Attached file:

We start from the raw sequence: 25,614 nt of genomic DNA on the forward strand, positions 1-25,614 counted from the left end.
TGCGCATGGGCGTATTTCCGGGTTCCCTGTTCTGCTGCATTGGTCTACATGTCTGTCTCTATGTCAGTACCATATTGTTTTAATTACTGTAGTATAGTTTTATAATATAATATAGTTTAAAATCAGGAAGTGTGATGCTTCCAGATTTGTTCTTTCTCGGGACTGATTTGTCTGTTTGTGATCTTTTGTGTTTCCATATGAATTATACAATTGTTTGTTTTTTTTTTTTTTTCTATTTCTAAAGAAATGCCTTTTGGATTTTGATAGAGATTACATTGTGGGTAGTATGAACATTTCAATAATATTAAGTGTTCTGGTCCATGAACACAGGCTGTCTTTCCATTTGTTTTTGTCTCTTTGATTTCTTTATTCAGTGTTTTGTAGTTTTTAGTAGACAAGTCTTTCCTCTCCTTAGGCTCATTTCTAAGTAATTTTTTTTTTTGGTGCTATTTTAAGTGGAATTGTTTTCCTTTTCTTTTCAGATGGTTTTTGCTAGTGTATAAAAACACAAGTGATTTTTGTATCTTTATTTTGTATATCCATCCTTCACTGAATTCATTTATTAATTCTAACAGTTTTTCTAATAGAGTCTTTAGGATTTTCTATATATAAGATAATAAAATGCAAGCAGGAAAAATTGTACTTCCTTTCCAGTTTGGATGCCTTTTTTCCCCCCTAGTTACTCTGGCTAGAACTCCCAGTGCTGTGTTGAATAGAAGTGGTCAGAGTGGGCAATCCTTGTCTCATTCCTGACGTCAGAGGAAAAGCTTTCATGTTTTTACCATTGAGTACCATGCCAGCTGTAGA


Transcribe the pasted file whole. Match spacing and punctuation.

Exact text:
We start from the raw sequence: 25,614 nt of genomic DNA on the forward strand, positions 1-25,614 counted from the left end.
TGCGCATGGGCGTATTTCCGGGTTCCCTGTTCTGCTGCATTGGTCTACATGTCTGTCTCTATGTCAGTACCATATTGTTTTAATTACTGTAGTATAGTTTTATAATATAATATAGTTTAAAATCAGGAAGTGTGATGCTTCCAGATTTGTTCTTTCTCGGGACTGATTTGTCTGTTTGTGATCTTTTGTGTTTCCATATGAATTATACAATTGTTTGTTTTTTTTTTTTTTTCTATTTCTAAAGAAATGCCTTTTGGATTTTGATAGAGATTACATTGTGGGTAGTATGAACATTTCAATAATATTAAGTGTTCTGGTCCATGAACACAGGCTGTCTTTCCATTTGTTTTTGTCTCTTTGATTTCTTTATTCAGTGTTTTGTAGTTTTTAGTAGACAAGTCTTTCCTCTCCTTAGGCTCATTTCTAAGTAATTTTTTTTTTTGGTGCTATTTTAAGTGGAATTGTTTTCCTTTTCTTTTCAGATGGTTTTTGCTAGTGTATAAAAACACAAGTGATTTTTGTATCTTTATTTTGTATATCCATCCTTCACTGAATTCATTTATTAATTCTAACAGTTTTTCTAATAGAGTCTTTAGGATTTTCTATATATAAGATAATAAAATGCAAGCAGGAAAAATTGTACTTCCTTTCCAGTTTGGATGCCTTTTTTCCCCCCTAGTTACTCTGGCTAGAACTCCCAGTGCTGTGTTGAATAGAAGTGGTCAGAGTGGGCAATCCTTGTCTCATTCCTGACGTCAGAGGAAAAGCTTTCATGTTTTTACCATTGAGTACCATGCCAGCTGTAGA